Some prescription drugs will sell on the street for as much as $50 a tablet. Diversion is when a patient sells their drugs as a method of earning money. Drugs may also be sold to buy food, pay expenses, or purchase more potent street drugs. Worse, in some cases, healthcare providers may divert drugs from patients for the providers' own personal use or sell them to someone else.
Some individuals use controlled substances in ways for which they were not originally intended. Rather than pain control, they may be used to stay awake, induce sleep, or get "high." Before the popularity of prescription drug diversion, the only method to obtain illicit drugs was to import from other countries or manufacture them in private labs. Today, law enforcement agencies have the tremendous challenge of dealing with prescription drugs sold by diversion as well as illicit drugs imported or manufactured. In both instances, these drug sales and usage result in increased criminal activity as well as dangerous overdoses and death.
Methods of Obtaining Prescription Drugs
A review of multiple studies demonstrates a variety of ways individuals obtain prescription drugs. The following summarizes the studies' findings.
- 55% free from a friend or relative
- 20% from a prescriber
- 10% purchased from a friend or relative
- 5% stolen from a friend or relative
- 5% purchased from a drug dealer
- 2% from multiple doctors
- 1% from theft from medical practice or pharmacy
- Less 1% from internet
Studies also reveal the source of the majority of these drugs was a single legal prescriber.
Provider Opioid Knowledge Deficit
There are substantial knowledge gaps around appropriate and inappropriate opioid prescribing, including deficits in understanding current research, legislation, and appropriate prescribing practices. Providers often have knowledge deficits that include:
- Understanding of addiction
- At-risk opioid addiction populations
- Prescription vs. non-prescription opioid addiction
- The belief that addiction and dependence on opioids is synonymous
- The belief that opioid addiction is a psychologic problem instead related to a chronic painful disease
With a long history of misunderstanding, poor society, provider education, and inconsistent laws, the prescription of opioids has resulted in significant societal challenges that will only resolve with significant education and training.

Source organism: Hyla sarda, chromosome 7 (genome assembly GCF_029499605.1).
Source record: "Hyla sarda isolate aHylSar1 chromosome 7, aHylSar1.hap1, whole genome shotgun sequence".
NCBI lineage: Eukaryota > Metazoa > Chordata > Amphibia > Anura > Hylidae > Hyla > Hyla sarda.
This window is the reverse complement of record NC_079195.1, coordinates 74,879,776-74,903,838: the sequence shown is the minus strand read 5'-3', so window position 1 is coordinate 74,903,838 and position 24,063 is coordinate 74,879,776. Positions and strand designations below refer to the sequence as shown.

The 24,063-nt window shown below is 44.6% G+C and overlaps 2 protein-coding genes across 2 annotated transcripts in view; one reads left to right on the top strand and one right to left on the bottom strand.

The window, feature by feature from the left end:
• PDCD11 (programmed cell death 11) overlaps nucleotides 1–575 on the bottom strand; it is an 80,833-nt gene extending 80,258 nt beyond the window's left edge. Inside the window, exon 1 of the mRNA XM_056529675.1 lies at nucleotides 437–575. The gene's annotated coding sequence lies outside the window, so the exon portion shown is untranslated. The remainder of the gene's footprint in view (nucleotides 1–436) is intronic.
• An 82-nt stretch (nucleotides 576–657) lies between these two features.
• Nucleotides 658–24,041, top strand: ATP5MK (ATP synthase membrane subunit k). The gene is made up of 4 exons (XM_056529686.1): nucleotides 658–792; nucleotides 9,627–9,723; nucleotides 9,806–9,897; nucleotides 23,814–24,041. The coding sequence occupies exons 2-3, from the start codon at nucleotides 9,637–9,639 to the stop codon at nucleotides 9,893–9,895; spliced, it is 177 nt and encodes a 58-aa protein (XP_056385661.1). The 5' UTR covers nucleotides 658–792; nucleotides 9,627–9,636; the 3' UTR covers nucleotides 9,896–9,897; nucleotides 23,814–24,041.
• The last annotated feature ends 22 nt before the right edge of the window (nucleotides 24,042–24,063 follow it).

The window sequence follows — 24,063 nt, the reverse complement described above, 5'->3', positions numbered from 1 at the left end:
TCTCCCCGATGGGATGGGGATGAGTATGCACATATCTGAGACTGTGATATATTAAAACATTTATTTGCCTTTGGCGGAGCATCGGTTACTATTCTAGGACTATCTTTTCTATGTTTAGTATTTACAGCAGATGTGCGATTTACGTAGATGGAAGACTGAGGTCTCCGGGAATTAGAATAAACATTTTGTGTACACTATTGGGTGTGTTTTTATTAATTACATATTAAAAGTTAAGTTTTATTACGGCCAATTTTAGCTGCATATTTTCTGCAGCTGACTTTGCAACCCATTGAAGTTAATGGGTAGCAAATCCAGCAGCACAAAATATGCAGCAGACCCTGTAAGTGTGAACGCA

Misuse of Controlled Substances
Unfortunately, the misuse of controlled substances resulting in morbidity and mortality is rampant. According to the National Survey on Drug Use and Health,2016, performed by the U.S. Department of Health and Human Services, over 10 million people misuse prescription pain medications, and over 2 million misuse sedatives, stimulants, and tranquilizers each year. The same study found that the most common reason for misuse is for the treatment of physical pain. The Center for Disease Control estimates more than 40,000 people die each year die from an opioid overdose.
There are three common classes of controlled substances commonly misused: opioids, depressants, and stimulants.
Opioids are prescribed for pain control by binding to mu-opioid receptors in the central nervous system reducing pain signals to the brain as well as receptors in the GI tract and respiratory system, and are used to treat pain, diarrhea, and cough.
Codeine - One of the most commonly taken opioid medications. It is at the center of the opioid addiction problem in the United States and thus is highly regulated. Its main indication is for pain and cough.
Codeine plays a role in the treatment of mild to moderate pain. Its use is recognized in chronic pain due to ongoing cancer and palliative care. However, the use of codeine to treat other types of chronic pain remains controversial. Chronic pain, defined by the International Association for the Study of Pain, is pain persisting beyond the standard tissue healing time, which is three months. The most prevalent causes of non-cancer chronic pain include back pain, fibromyalgia, osteoarthritis, and headache.
Non-FDA Approved Indications
Codeine is useful in the treatment of various etiologies producing chronic cough. Also, 46% of patients with chronic cough do not have a distinct etiology despite a proper diagnostic evaluation. Codeine produces a decrease in cough frequency and severity in these patients. However, there is limited literature demonstrating the efficacy of codeine in chronic cough. The dose can vary from 15 mg to 120 mg a day. It is, however, indicated in the management of prolonged cough (in specific populations like lung cancer) usually as 30 mg every 4 to 6 hours as needed.